Cox inhibitors stage a comeback
30 September 2009
Five years after the high-profile withdrawal of Merck & Co's arthritis drug Vioxx from the market, French pharmaceutical company NicOx is trying to wow the regulators with its first-in-class anti-inflammatory drug naproxcinod.
The Sophia Antipolis-based firm has submitted a new drug application to the US Food and Drug Administration (FDA) for its cyclooxygenase (Cox)-inhibiting nitric oxide-donating osteoarthritis drug, which it hopes will be the first anti-inflammatory to be given the regulatory thumbs up since the Vioxx withdrawal.
Traditional non-steroidal anti-inflammatories (NSAIDs) such as aspirin work by blocking both the Cox-1 and Cox-2 enzymes, and for a time it was believed that while blocking Cox-2 interrupted the pain and inflammation pathway, blocking Cox-1 damaged the mucosal layer of the gut and caused ulceration.
Selective Cox-2 inhibitors were therefore developed in an attempt to reduce the gastrointestinal (GI) side effects. However, while virtually all NSAIDs can cause cardiovascular (CV) problems, selective Cox-2 inhibitors were linked to increased risk of blood clotting and the associated risk of heart attack and stroke - leading to the withdrawal of Merck's Vioxx and Pfizer's Bextra from the market, leaving only one selective Cox-2 inhibitor on the market - Pfizer's Celebrex.
NicOx has tried to find away around these problems by developing a dual-action drug that combines the well known and well tolerated Cox-1 and -2 inhibiting NSAID naproxen with a blood pressure-reducing nitric oxide donating moiety. 'The drug is administered as a capsule, and when it reaches the GI tract it is released and the link between the NSAID and NO donating moiety is cut by esterase enzymes,' says Pascal Pfister, chief scientific officer of NicOx.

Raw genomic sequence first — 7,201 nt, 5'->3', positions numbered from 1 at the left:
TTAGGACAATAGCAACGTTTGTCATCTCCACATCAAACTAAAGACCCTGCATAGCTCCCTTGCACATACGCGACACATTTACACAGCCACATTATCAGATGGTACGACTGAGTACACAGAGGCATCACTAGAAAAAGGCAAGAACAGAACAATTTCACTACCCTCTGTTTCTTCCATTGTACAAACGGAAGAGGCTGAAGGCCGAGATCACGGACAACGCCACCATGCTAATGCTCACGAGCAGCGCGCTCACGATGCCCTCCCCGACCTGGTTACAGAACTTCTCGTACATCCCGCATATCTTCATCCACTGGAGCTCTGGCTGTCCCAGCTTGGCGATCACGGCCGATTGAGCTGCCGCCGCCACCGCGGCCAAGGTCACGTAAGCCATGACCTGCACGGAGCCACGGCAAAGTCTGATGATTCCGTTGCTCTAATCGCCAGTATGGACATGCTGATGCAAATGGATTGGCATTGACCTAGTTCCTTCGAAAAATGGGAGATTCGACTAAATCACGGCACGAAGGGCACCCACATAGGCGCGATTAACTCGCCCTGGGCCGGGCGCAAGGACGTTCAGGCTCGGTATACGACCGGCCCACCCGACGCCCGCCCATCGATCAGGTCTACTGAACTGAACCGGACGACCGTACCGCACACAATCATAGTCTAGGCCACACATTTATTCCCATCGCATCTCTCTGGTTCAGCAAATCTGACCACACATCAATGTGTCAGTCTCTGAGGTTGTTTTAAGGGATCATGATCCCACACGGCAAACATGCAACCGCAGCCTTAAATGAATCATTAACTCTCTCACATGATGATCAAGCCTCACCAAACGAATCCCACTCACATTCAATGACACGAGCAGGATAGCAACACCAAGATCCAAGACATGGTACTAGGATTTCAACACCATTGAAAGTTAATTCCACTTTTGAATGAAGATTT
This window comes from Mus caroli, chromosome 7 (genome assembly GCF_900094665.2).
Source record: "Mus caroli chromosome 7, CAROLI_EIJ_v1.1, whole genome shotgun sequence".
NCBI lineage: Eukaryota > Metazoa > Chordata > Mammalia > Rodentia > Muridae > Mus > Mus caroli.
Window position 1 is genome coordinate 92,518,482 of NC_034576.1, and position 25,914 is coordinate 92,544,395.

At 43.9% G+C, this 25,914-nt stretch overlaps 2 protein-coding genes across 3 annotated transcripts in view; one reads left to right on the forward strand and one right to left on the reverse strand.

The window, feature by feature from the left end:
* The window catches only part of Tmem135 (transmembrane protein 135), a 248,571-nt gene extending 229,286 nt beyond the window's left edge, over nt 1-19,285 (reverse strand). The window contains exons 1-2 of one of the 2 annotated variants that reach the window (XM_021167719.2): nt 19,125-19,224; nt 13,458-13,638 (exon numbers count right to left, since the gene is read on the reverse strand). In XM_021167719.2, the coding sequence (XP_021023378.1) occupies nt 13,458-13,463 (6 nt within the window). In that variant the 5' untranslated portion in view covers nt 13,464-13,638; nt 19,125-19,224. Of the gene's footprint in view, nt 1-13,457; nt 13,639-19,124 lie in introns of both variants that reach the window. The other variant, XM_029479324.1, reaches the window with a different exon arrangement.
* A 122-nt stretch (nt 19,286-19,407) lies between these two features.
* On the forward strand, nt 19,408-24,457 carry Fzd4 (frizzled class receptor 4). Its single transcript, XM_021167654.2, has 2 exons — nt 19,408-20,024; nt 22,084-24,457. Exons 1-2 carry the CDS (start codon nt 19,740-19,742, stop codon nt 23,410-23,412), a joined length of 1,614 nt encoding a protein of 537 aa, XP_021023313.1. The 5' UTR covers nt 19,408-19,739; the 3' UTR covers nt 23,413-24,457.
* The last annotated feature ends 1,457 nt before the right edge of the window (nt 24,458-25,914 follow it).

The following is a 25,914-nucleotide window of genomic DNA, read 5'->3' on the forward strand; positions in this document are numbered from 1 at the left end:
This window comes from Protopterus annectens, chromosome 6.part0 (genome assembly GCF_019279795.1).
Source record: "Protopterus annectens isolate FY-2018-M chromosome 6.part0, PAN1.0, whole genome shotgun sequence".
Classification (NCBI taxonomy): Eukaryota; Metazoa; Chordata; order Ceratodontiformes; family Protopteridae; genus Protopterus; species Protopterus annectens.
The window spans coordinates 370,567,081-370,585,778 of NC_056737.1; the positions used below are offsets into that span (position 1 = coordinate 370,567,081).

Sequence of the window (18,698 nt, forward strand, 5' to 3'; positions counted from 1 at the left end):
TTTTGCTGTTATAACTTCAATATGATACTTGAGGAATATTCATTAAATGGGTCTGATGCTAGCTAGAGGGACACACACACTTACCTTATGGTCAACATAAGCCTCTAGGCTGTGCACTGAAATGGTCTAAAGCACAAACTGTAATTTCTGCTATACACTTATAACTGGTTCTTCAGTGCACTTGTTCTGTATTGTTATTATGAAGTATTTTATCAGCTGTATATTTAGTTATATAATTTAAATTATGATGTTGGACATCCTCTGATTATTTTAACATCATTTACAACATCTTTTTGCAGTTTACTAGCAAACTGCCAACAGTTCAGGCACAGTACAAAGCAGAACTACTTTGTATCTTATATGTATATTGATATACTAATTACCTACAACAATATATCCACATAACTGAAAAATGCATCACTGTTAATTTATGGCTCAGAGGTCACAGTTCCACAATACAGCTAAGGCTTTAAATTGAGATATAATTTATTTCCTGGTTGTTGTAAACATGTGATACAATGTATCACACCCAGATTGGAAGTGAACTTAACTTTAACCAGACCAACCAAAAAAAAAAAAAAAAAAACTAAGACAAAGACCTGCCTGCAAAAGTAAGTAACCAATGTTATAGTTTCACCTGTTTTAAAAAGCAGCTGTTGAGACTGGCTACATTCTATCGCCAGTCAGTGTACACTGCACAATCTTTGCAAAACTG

NicOx have developed the dual action drug naproxcinod which negates many of the side effects of naproxen while maintaining its efficacy
'The biology of NO is fantastic,' Pfister adds. 'Not only does NO dilate blood vessels and reduce blood pressure, but it also reduces platelet aggregation.'
This is important, he says, because those suffering with osteoarthritis tend to be over 50 years old so are also more likely to be at an increased risk of suffering cardiovascular problems. Indeed, Pfister says that 40 to 50 per cent of the patients in the Phase III trials of naproxcinod had hypertension and that while the control group taking naproxen had increased blood pressure compared to placebo, those taking naproxcinod had similar blood pressures to the placebo group.
'Traditional NSAIDs still dominate the osteoarthritis market, with naproxen accounting for 19 per cent of all prescriptions. Ibuprofen accounts for 31 per cent, which is frightening as it actually increases blood pressure the most,' says Pfister. 'The benefits to the patient of receiving naproxcinod is that they will receive the same anti-inflammatory and pain reduction efficacy as naproxen while their risk of increasing blood pressure will be lowered.' Pfister also notes that preclinical trials have indicated that NO has anti-inflammatory properties, and that during Phase I and II trials naproxcinod reduced the occurence of certain GI side effects.
'There is a need for new NSAIDs, especially for musculoskeletal pain - while the older drugs are very effective they have been hampered by toxicity to the GI tract,' says Robert Moots, professor of rheumatology at the University of Liverpool and a spokesman for UK charity Arthritis Research Campaign. 'NSAIDs are among the biggest selling drugs by market share in the world and this drug holds significant promise for those patients that are unable to use other drugs that would be useful for them but can't due to concerns about the side effects.'
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